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Is Driving Under the Influence of Marijuana Safe?


With more states legalizing recreational marijuana use, people worry that more drivers under the influence of pot will lead to an increase in traffic deaths. Researchers have studied the effects of driving under the influence of marijuana and it seems a bit hazy.

The effects of driving while high on marijuana are slower decision making, decreased peripheral vision and impeded multitasking. Unlike alcohol, drivers who are high tend to be aware they are impaired and try to drive slower and avoid risky situations like passing other cars and allow extra room between vehicles.

The combined effects of marijuana and alcohol appear to eliminate the pot smoker’s over-cautiousness and increases the driver’s impairment.

In Washington, there was a jump of nearly 25% in drivers testing positive for marijuana in 2013 but no corresponding increase in car accidents or fatalities. That was after the first full year of legalization for recreational use.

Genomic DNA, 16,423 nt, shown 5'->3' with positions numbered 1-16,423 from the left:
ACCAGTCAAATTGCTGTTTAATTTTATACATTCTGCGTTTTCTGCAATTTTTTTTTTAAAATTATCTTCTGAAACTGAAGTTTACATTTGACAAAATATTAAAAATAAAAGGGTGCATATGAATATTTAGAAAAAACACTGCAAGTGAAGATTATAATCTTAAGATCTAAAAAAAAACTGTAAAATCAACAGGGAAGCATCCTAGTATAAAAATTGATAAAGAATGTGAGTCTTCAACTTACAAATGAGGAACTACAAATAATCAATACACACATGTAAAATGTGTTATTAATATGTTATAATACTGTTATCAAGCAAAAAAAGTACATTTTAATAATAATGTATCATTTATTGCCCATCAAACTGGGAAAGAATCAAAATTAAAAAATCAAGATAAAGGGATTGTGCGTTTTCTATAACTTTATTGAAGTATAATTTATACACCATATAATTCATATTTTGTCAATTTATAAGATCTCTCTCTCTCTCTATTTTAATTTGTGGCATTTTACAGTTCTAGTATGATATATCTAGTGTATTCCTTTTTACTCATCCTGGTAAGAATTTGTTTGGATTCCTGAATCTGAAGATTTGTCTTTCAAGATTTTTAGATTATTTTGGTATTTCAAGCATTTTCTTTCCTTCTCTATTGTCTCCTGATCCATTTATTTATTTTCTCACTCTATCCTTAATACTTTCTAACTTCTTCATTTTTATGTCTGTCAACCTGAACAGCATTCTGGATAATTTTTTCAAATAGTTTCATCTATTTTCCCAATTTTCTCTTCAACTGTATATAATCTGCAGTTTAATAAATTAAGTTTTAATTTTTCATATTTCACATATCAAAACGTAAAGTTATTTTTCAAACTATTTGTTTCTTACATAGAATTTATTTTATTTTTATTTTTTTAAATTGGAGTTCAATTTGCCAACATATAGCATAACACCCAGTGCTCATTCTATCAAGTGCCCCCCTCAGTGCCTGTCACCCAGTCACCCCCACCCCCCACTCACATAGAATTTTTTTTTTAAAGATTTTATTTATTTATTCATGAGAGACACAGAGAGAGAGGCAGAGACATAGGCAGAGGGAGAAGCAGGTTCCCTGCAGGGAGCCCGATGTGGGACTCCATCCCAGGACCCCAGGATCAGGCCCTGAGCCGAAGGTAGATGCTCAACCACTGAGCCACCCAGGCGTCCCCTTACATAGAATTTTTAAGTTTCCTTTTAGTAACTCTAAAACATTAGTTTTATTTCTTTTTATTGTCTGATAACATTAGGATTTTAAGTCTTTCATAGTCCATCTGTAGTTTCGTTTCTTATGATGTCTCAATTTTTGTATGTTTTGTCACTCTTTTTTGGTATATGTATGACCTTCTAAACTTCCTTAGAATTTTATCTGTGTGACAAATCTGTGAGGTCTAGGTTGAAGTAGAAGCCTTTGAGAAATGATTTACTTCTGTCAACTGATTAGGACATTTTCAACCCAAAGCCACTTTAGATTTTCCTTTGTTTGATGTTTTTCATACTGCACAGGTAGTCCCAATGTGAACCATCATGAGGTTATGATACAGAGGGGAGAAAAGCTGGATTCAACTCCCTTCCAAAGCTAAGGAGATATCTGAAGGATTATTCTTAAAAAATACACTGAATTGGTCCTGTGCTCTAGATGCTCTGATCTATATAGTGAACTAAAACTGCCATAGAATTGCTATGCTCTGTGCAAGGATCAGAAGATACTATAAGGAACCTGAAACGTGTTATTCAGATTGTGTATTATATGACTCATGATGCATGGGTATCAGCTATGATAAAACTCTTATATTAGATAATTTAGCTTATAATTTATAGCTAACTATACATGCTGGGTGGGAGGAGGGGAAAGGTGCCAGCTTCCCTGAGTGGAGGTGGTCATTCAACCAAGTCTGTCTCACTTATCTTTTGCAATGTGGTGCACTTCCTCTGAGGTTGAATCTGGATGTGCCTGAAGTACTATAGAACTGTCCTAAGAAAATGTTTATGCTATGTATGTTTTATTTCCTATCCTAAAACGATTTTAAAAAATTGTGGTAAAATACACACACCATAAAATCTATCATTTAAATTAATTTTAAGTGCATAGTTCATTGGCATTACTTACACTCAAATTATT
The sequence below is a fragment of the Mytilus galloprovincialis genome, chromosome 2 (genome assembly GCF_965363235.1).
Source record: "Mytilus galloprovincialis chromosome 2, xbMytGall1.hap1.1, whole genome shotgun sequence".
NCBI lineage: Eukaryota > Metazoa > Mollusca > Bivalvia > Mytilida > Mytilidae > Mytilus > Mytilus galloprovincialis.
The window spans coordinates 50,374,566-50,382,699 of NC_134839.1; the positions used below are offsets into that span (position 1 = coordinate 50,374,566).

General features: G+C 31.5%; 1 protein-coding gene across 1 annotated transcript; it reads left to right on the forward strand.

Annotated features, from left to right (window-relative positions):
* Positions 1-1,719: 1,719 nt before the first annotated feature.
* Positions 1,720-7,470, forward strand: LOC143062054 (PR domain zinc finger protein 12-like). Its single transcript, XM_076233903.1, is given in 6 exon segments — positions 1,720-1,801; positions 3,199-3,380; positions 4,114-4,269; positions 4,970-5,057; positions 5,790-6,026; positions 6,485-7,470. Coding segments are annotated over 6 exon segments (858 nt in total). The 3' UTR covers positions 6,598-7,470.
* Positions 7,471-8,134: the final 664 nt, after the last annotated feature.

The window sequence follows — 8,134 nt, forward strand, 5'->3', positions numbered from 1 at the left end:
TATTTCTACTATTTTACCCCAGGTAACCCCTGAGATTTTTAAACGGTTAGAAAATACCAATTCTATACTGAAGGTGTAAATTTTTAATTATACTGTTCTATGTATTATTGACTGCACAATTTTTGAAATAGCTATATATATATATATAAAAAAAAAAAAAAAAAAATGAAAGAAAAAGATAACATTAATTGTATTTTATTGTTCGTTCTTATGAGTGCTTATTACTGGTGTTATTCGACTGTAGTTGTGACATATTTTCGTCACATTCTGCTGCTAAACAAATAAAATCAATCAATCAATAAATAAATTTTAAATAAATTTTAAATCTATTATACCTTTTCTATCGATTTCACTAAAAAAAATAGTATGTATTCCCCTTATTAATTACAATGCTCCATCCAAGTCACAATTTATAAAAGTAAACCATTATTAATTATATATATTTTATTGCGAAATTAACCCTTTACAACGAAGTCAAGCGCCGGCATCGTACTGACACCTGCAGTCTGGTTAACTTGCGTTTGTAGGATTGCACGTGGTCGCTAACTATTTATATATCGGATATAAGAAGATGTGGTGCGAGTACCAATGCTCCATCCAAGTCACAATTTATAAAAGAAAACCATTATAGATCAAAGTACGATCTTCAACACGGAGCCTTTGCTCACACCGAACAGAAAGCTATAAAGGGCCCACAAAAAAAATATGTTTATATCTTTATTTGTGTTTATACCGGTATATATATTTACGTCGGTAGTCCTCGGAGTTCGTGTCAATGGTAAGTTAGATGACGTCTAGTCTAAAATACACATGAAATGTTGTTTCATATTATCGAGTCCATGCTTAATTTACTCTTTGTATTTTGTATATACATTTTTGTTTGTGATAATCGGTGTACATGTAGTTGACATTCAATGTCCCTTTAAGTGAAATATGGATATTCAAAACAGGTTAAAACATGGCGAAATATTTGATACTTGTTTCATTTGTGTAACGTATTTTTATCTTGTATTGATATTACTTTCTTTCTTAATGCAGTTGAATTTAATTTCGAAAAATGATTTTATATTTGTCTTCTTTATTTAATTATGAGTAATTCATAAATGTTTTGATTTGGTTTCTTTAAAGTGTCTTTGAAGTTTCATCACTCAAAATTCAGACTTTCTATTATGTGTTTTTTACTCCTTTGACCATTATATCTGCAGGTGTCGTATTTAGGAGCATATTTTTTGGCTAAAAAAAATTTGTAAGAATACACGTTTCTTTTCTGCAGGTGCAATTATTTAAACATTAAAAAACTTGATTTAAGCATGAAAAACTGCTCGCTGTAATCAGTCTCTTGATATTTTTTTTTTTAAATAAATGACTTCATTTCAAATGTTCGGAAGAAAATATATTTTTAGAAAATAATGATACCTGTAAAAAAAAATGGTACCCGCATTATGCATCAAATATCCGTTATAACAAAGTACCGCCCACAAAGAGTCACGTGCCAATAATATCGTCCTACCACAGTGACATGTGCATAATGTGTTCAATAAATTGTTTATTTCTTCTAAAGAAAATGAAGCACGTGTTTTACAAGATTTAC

When a driver has alcohol in their system it is easy to test on the spot with a breathalyzer. THC, the active ingredient in marijuana, can linger in the body for days or weeks and can only be found through blood or urine tests. This makes it harder for safety officials to test drivers who they suspect are high. Typically 12% of drivers randomly stopped on a Friday or Saturday night had been drinking and only 6% tested positive for marijuana use.

Inexperienced users of marijuana are more likely to be impaired while driving than those who are habitual smokers. Some studies show almost no driving impairment in habitual smokers.

Many states do not test drivers involved in a fatal crash for drugs unless there is a reason to suspect they may have been under the influence. If a driver tests positive for alcohol, there is typically no further testing of other substances because alcohol alone may be enough to bring criminal charges.

Driving while high on marijuana is still illegal in all states and drivers can face criminal charges if found impaired. The overall effects of marijuana show that someone driving high is less likely to be involved in an accident than someone driving under the influence of alcohol.